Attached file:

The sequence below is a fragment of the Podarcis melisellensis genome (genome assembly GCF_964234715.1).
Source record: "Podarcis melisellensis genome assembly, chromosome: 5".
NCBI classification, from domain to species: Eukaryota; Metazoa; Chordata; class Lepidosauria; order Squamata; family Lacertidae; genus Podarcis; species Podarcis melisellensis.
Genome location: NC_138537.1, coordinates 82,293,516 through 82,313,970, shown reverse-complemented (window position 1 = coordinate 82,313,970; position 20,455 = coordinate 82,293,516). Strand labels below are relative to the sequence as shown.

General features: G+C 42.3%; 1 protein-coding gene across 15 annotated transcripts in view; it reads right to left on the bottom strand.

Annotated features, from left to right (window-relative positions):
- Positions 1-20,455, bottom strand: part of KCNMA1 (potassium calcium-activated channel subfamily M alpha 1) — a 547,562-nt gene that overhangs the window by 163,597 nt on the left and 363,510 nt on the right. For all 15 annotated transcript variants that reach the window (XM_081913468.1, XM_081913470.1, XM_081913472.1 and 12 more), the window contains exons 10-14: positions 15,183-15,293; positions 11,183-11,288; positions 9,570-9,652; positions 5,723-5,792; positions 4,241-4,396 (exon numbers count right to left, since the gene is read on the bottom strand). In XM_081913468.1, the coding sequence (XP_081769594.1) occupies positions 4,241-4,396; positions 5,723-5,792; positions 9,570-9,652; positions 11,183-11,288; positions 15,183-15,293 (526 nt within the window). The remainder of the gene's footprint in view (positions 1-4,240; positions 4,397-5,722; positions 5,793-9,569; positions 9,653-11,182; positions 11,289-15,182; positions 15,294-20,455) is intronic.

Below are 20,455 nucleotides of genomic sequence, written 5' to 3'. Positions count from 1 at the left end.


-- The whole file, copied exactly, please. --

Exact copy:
The sequence below is a fragment of the Podarcis melisellensis genome (genome assembly GCF_964234715.1).
Source record: "Podarcis melisellensis genome assembly, chromosome: 5".
NCBI classification, from domain to species: Eukaryota; Metazoa; Chordata; class Lepidosauria; order Squamata; family Lacertidae; genus Podarcis; species Podarcis melisellensis.
Genome location: NC_138537.1, coordinates 82,293,516 through 82,313,970, shown reverse-complemented (window position 1 = coordinate 82,313,970; position 20,455 = coordinate 82,293,516). Strand labels below are relative to the sequence as shown.

General features: G+C 42.3%; 1 protein-coding gene across 15 annotated transcripts in view; it reads right to left on the bottom strand.

Annotated features, from left to right (window-relative positions):
- Positions 1-20,455, bottom strand: part of KCNMA1 (potassium calcium-activated channel subfamily M alpha 1) — a 547,562-nt gene that overhangs the window by 163,597 nt on the left and 363,510 nt on the right. For all 15 annotated transcript variants that reach the window (XM_081913468.1, XM_081913470.1, XM_081913472.1 and 12 more), the window contains exons 10-14: positions 15,183-15,293; positions 11,183-11,288; positions 9,570-9,652; positions 5,723-5,792; positions 4,241-4,396 (exon numbers count right to left, since the gene is read on the bottom strand). In XM_081913468.1, the coding sequence (XP_081769594.1) occupies positions 4,241-4,396; positions 5,723-5,792; positions 9,570-9,652; positions 11,183-11,288; positions 15,183-15,293 (526 nt within the window). The remainder of the gene's footprint in view (positions 1-4,240; positions 4,397-5,722; positions 5,793-9,569; positions 9,653-11,182; positions 11,289-15,182; positions 15,294-20,455) is intronic.

Below are 20,455 nucleotides of genomic sequence, written 5' to 3'. Positions count from 1 at the left end.